In Second Peter 1:20-21, the apostle Peter gives us insight into how the Scriptures were God breathed. It says, “knowing this first, that no prophecy of Scripture is of any private interpretation, for prophecy never came by the will of man, but holy men of God spoke as they were moved by the Holy Spirit.”
You see, these holy men wrote the things that they wrote because the Holy Spirit was “moving” them to write them. And don’t be mistaken here: This does not mean that He was directing them, dictating to them what to write. No, He was simply blowing into their sails and “inspiring” the things that they wrote.
THE SOFT, GENTLE BREEZE
You know, if you look at the Holy, Inspired Scriptures, one might wonder how this could be the infallible Word of God—because some of these writings certainly seemed like they were written by men due to the personal aspect in them. But what we need to understand is that when the Holy Spirit “moves” one to do and say something, that doesn’t mean He has taken them over. No, I can stand up before you today and be inspired by the Holy Spirit to say the things I am saying to you, but that doesn’t mean that everything I am saying is from God. The truth is—some of the things I say come through this weak and flawed vessel. For example, the Holy Spirit does not say, “y’all.” But on the other hand, He doesn’t say “thou” either. I know we have heard prophecies before that seems like God talks in the King James version, but that’s not true. But again, that doesn’t mean because we heard a prophecy laced with a bunch of old English that it wasn’t from the Lord. All that means is that God flows through these pipes and so we are capable of getting some God and some of the person in every God inspired unction. So, my point is that everything that is “Thus saith the Lord” is not all “Thus saith the Lord.” Some of it is “Thus saith them.”
One of my favorite examples of this is found in the Book of Luke.
In Luke 1:1-4 we are told by Dr. Luke- “Inasmuch as many have taken in hand to set in order a narrative of those things which have been fulfilled among us, just as those who from the beginning were eyewitnesses and ministers of the word delivered them to us, it seemed good to me also, having had perfect understanding of all things from the very first, to write to you an orderly account, most excellent Theophilus, that you may know the certainty of those things in which you were instructed.”
So, notice what Luke was saying here: He said in verses 1&2 that there had been many who had taken it upon themselves to write about the life and ministry of Jesus—some of them being actual eyewitnesses to the things that Jesus said and did. But in verse 3, Luke said that in spite of all that had already been recorded by others, “it seemed good” to him also to write an orderly account of Jesus’ life and ministry because he had a perfect understanding of all things from the very first. Now we know that he had this “perfect understanding” from the beginning of Jesus’ life because of how Luke’s gospel has more details of the birth of Jesus than all of the other three gospels.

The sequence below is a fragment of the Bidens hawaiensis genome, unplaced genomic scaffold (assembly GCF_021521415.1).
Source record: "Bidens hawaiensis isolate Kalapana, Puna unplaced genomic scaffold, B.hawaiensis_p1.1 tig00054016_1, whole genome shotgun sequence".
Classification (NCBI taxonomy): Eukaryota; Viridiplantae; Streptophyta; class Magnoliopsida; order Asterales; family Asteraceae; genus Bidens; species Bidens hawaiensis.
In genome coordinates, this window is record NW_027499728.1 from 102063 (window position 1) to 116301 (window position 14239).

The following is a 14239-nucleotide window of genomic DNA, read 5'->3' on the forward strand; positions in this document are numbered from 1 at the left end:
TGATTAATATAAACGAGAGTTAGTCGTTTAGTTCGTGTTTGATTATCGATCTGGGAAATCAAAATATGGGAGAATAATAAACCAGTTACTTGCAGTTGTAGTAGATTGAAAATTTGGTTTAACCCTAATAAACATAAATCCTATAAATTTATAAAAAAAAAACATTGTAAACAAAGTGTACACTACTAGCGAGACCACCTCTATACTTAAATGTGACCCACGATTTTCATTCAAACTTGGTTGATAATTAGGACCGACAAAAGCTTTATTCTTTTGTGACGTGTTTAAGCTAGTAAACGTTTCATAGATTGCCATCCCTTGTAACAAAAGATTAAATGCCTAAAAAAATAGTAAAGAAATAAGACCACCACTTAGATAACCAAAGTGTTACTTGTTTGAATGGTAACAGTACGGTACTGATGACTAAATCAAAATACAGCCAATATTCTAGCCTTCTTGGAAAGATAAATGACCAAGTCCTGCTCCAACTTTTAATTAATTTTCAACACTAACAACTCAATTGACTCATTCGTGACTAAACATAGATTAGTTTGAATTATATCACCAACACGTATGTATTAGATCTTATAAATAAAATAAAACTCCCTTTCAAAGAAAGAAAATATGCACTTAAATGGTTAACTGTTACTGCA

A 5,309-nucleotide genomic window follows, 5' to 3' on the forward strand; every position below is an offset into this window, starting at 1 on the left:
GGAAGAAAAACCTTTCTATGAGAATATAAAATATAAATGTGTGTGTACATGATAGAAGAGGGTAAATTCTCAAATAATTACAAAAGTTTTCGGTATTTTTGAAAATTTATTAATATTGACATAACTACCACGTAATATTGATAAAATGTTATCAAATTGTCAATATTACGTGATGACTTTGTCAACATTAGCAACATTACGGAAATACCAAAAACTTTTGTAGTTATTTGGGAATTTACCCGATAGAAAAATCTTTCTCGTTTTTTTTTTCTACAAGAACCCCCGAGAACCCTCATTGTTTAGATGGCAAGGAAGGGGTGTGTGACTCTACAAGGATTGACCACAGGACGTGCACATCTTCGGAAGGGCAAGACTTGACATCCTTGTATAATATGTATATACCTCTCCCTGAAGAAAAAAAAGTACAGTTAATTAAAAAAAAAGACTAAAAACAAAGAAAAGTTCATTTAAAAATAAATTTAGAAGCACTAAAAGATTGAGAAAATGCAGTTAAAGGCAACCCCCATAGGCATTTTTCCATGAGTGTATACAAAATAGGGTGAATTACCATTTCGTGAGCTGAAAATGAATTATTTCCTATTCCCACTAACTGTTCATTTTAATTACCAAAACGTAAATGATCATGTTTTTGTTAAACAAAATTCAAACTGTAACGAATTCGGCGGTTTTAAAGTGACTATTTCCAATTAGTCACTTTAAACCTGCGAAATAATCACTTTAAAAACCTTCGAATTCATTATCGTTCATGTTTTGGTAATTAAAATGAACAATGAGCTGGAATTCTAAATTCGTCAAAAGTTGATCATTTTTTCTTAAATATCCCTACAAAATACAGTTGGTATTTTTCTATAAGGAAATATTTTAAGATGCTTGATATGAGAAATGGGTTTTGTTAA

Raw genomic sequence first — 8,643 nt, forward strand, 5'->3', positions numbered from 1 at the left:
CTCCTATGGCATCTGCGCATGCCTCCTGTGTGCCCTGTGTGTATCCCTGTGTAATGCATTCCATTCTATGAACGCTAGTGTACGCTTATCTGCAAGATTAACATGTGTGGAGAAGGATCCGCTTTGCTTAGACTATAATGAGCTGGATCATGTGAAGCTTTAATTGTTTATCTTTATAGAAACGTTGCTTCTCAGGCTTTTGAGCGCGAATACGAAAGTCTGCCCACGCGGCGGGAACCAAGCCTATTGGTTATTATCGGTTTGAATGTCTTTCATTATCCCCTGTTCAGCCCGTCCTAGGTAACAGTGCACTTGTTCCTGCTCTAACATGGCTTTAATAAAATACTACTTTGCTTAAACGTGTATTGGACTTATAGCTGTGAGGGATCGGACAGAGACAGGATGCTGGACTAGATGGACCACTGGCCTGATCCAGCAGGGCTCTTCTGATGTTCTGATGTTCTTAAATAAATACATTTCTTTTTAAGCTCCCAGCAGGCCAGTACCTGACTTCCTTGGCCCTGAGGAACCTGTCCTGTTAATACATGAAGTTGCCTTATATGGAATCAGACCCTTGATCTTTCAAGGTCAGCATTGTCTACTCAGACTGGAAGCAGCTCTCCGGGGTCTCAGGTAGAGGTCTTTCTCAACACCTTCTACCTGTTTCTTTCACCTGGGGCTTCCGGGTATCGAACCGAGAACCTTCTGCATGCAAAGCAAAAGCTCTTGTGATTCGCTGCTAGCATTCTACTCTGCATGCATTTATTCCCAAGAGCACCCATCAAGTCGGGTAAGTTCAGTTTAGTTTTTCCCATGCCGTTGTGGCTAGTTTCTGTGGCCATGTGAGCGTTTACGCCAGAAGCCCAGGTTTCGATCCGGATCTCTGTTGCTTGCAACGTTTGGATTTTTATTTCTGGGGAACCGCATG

But I want to draw your attention to those three little words he used in verse 3— “it seemed good” —because they are extremely important regarding the subject at hand.
Now we should know that the Gospel of Luke was inspired by God as well, down to the very last jot and tittle. So, it would be a gross understatement to say that Luke was “led by the Holy Spirit” to write this book that would be canonized as Holy Scripture, correct?
But this “moving” of the Spirit is subtle, like a soft breeze and a gentle nudging. In fact, looking at this example in Luke as well as all of the other books of the Bible, you would have to add to the Bible to say that these individuals knew that what they were writing was God inspired.
For example, one would think that if Luke were going to be chosen to write one of the four most important books that would ever be written, God might have instructed him to do so through a dream, an open vision, an audible voice, etc., but he did not! You would have to add to the Bible to say that God led Luke to write this gospel through any of these spectacular forms of guidance. In fact, there is actually no indication that Luke even knew what he was writing was going to be passed down for 2,000 years and considered part of the Holy Scriptures.
So, this is pretty amazing to think that God led him to write one of the most important books ever written—one of the four Gospels that have been passed down for 2,000 years declaring the truth about our Savior—simply by the fact that it just seemed like a good idea. You would think that God would either have spoken to him in an audible voice saying— “Luuuuuke, I am your Father (notice the Star Wars undertone to this😊)! Write the things which I will tell you” or maybe God would have sent an angel with the message— “Thus saith the Lord, thou art to writest a book that wilt be canonizeth as Scripture and read by billions of people!” No, God led this man to write one of the most important books ever written simply by bearing witness with his spirit which manifested itself as it just seeming like a good thing to do! That is amazing!